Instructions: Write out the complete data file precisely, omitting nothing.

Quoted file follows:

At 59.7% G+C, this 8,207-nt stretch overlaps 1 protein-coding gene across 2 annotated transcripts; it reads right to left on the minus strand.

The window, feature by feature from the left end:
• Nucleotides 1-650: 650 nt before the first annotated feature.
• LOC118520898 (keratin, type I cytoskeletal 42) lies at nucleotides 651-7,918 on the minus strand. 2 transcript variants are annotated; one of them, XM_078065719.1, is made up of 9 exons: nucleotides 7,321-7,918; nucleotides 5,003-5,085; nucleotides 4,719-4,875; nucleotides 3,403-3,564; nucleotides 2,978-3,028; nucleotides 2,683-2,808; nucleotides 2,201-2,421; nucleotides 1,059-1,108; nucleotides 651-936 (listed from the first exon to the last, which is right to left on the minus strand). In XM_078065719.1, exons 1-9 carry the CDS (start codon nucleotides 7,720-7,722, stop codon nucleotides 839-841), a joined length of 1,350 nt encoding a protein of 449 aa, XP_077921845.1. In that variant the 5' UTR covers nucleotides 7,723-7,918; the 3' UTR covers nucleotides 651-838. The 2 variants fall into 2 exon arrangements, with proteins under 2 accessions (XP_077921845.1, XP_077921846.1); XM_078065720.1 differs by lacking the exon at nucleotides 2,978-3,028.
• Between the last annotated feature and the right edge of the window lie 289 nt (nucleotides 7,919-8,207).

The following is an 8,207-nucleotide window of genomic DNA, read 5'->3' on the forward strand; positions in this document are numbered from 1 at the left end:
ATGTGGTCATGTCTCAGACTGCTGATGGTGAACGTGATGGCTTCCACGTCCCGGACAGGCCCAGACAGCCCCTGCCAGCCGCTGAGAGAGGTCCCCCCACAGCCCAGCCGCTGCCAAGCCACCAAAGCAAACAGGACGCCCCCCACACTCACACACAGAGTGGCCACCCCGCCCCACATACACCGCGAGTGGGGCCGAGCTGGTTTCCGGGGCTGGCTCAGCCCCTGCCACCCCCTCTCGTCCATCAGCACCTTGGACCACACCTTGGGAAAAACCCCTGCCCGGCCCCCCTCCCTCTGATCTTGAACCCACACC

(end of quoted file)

At 59.7% G+C, this 8,207-nt stretch overlaps 1 protein-coding gene across 2 annotated transcripts; it reads right to left on the minus strand.

The window, feature by feature from the left end:
• Nucleotides 1-650: 650 nt before the first annotated feature.
• LOC118520898 (keratin, type I cytoskeletal 42) lies at nucleotides 651-7,918 on the minus strand. 2 transcript variants are annotated; one of them, XM_078065719.1, is made up of 9 exons: nucleotides 7,321-7,918; nucleotides 5,003-5,085; nucleotides 4,719-4,875; nucleotides 3,403-3,564; nucleotides 2,978-3,028; nucleotides 2,683-2,808; nucleotides 2,201-2,421; nucleotides 1,059-1,108; nucleotides 651-936 (listed from the first exon to the last, which is right to left on the minus strand). In XM_078065719.1, exons 1-9 carry the CDS (start codon nucleotides 7,720-7,722, stop codon nucleotides 839-841), a joined length of 1,350 nt encoding a protein of 449 aa, XP_077921845.1. In that variant the 5' UTR covers nucleotides 7,723-7,918; the 3' UTR covers nucleotides 651-838. The 2 variants fall into 2 exon arrangements, with proteins under 2 accessions (XP_077921845.1, XP_077921846.1); XM_078065720.1 differs by lacking the exon at nucleotides 2,978-3,028.
• Between the last annotated feature and the right edge of the window lie 289 nt (nucleotides 7,919-8,207).

The following is an 8,207-nucleotide window of genomic DNA, read 5'->3' on the forward strand; positions in this document are numbered from 1 at the left end:
ATGTGGTCATGTCTCAGACTGCTGATGGTGAACGTGATGGCTTCCACGTCCCGGACAGGCCCAGACAGCCCCTGCCAGCCGCTGAGAGAGGTCCCCCCACAGCCCAGCCGCTGCCAAGCCACCAAAGCAAACAGGACGCCCCCCACACTCACACACAGAGTGGCCACCCCGCCCCACATACACCGCGAGTGGGGCCGAGCTGGTTTCCGGGGCTGGCTCAGCCCCTGCCACCCCCTCTCGTCCATCAGCACCTTGGACCACACCTTGGGAAAAACCCCTGCCCGGCCCCCCTCCCTCTGATCTTGAACCCACACC